4

If I got it right, chroot restricts user's access to a given directory only. Looks like useradd has this option (Debian 10).

# useradd --help | grep "chroot"
  -R, --root CHROOT_DIR         directory to chroot into

Looks simple, yet nobody seems to be recommending it:

Why? Is it not portable or secure/reliable enough?

1

1 Answer 1

5

You misunderstood the purpose and behaviour of -R options on useradd.

In my understanding, it has nothing to deal with chrooting a user: this switch allow to modify a the authentication files (/etc/passwd + /etc/shadow) on another directory than /. This can be useful for example to manage users of a LXC container.

Demonstration:

/tmp$ mkdir fakeroot
/tmp$ mkdir fakeroot/etc
/tmp$ touch fakeroot/etc/{shadow,passwd}
/tmp$ find fakeroot/
fakeroot/
fakeroot/etc
fakeroot/etc/shadow
fakeroot/etc/passwd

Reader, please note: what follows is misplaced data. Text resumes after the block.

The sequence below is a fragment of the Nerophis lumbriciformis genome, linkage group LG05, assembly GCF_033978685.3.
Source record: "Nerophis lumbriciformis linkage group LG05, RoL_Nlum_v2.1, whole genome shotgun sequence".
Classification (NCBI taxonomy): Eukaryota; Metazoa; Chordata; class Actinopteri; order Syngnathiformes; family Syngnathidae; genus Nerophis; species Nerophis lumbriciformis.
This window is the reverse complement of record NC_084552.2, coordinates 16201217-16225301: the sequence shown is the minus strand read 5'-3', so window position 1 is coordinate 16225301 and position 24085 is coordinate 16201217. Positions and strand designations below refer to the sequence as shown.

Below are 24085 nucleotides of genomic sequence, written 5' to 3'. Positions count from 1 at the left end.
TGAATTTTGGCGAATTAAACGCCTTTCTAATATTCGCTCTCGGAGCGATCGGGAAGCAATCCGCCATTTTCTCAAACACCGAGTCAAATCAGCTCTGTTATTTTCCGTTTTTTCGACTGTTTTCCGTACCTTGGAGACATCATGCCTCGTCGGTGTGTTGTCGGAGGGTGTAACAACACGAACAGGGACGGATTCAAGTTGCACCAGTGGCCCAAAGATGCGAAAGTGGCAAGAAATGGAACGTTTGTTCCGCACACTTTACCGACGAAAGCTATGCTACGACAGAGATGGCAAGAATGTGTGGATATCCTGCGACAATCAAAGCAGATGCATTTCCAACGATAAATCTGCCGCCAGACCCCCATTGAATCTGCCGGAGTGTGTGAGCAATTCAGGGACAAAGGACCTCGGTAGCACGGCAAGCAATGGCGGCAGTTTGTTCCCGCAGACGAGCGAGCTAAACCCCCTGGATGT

/tmp$ sudo useradd -R /tmp/fakeroot toto
/tmp$ cat /tmp/fakeroot/etc/* 
toto:!:1000:
toto:x:1000:1000::/home/toto:
cat: /tmp/fakeroot/etc/passwd-: Permission denied
toto:!:18263:0:99999:7:::
cat: /tmp/fakeroot/etc/shadow-: Permission denied
/tmp$ grep toto /etc/passwd
/tmp$

As you may see, the useradd command only modified the files under /tmp/fakeroot and leaved untouched my system file under /etc/

3
  • Thank you for the examples!
    – mehov
    Jan 3, 2020 at 9:18
  • Quick question, once you create this user toto, how do you used it to login to the chroot environment?
    – usamazf
    Nov 18, 2021 at 14:29
  • It totally depends on your chroot environment. In fact, the -R switch only prefix "/etc/" with the path you gave, that's all. It may be usefull for creating (,...) a user for a LXC environment or a chroot environment you managed to create before. I can also be useful when booting in rescue mode, to operate against the "real" system account database after mouting your hard drive for example.
    – binarym
    Nov 24, 2021 at 8:50

Your Answer

By clicking “Post Your Answer”, you agree to our terms of service, privacy policy and cookie policy

Not the answer you're looking for? Browse other questions tagged or ask your own question.